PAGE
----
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from: http://www.nytimes.com/2002/08/06/nyregion/06RADI.html

August 6, 2002

Fire Dept. to Start Reissuing Radios Pulled Last Year



The Fire Department will begin reissuing new, but controversial, handheld radios to firefighters on Staten Island later this month and, if all goes well, will distribute them citywide in the fall, Fire Commissioner Nicholas Scoppetta said yesterday.

The city had pulled the radios from service in March 2001, and resumed using older equipment, after a firefighter's call for help during a Queens fire went unheard. But the performance of the older equipment on Sept. 11 has been criticized by some fire officers who say communication problems that day contributed greatly to the deaths of 343 firefighters.

Many firefighters, some using radios as much as 10 years old, apparently did not hear an evacuation order transmitted before the twin towers collapsed, a consultant for the city has concluded.

"We've waited long enough on those radios," Capt. Peter Gorman, president of the Uniformed Fire Officers Association, said at a news conference yesterday during which he and other fire union leaders urged the city to accelerate the testing of the radios. Mr. Scoppetta's announcement came several hours later. Fire officials said the testing schedule had been set several weeks ago and was not sped up to respond to the unions.

The new radios have passed a battery of tests at the Fire Academy, Mr. Scoppetta said, and are being evaluated. Although they were supposed to operate using more advanced digital technology, the radios have been reprogrammed to operate in so-called analog mode, the same technology as the existing models. The new radios, however, operate on UHF frequencies, not VHF frequencies like the old models. They are believed to be better at penetrating buildings, and the new radios are compatible with police radios.

At the end of this month, all fire companies on Staten Island will be given the reprogrammed radios for a final eight-week test. Mr. Scoppetta said preliminary reports from a review committee indicated that the radios were working well.

Union officials disputed that assessment. Capt. John Dunne, who is monitoring the testing for the fire officers union, said the radios were just a little better than the ones currently in use, and had performed poorly in several recent tests.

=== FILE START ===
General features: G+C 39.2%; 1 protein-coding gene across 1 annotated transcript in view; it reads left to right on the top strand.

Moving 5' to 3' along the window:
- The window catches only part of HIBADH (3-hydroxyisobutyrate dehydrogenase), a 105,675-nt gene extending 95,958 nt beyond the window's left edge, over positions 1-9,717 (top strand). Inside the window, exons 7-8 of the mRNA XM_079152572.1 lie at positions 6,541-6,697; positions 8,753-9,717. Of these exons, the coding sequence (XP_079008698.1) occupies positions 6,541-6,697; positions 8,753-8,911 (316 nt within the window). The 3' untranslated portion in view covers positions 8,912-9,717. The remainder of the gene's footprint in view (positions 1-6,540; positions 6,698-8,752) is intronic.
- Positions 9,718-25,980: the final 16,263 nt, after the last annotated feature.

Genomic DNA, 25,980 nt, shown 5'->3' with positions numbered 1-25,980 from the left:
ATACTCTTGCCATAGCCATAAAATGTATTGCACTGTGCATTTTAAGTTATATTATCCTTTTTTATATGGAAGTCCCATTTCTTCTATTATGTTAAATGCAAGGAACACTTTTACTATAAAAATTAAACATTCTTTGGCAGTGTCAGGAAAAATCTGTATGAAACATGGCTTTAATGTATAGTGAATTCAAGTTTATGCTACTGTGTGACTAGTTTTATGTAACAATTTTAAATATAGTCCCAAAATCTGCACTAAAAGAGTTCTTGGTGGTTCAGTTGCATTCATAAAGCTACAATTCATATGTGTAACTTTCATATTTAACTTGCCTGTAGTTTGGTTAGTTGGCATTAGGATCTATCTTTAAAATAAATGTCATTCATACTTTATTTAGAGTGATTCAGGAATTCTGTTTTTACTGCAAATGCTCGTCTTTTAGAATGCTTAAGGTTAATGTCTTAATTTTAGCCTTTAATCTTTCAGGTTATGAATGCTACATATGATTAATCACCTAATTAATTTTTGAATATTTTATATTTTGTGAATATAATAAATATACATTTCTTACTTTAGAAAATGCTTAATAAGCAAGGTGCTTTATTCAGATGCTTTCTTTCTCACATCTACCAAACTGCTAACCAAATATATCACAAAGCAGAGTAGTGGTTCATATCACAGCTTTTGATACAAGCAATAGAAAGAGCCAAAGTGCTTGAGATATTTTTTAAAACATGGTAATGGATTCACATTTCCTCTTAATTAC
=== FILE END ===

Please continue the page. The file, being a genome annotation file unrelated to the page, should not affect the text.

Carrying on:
Last Saturday, he said, firefighters who responded to a drill at Chase Manhattan Plaza in Lower Manhattan were unable to hear messages broadcast from the basement of the building.

A spokesman for Motorola, the company that makes both the old and the new radios, said any communication problems on Sept. 11 or during the drills did not stem from the radios themselves. Rather, the spokesman, John McFadden, said that any handheld radio would experience problems operating in a high-rise building that is not equipped with a repeater, a device that increases the signal.

Mr. Scoppetta said he was trying to have additional repeaters placed in high-rises or to make use of similar radio equipment that the Police Department has installed in such buildings. Police officials, whose radios performed without problems on Sept. 11, said they were considering the proposal to share equipment.

Even as the city presses forward with its possible solutions, officials remain unsure what actually went wrong with firefighter communications on Sept. 11. Initially, officials said the radios did not work well because a repeater at the World Trade Center had not been operating. But an audiotape of fire radio transmissions that surfaced in recent weeks has shown that the repeater did work, at least intermittently, in the south tower.

Officials have been unable to explain why the same repeater apparently did not work to help transmit messages in the north tower. Two evacuation orders given in that building were not heard by many firefighters on the upper floors, investigators have concluded.

According to several survivors, many of these firefighters did not hurry to get out of the building because they seemed unaware of the evacuation order and the fact that the south tower had collapsed.

"This administration has a responsibility, regardless of current fiscal problems, to see that firefighters are properly equipped with radios that actually work," said Stephen Cassidy, the new president of the Uniformed Firefighters Association.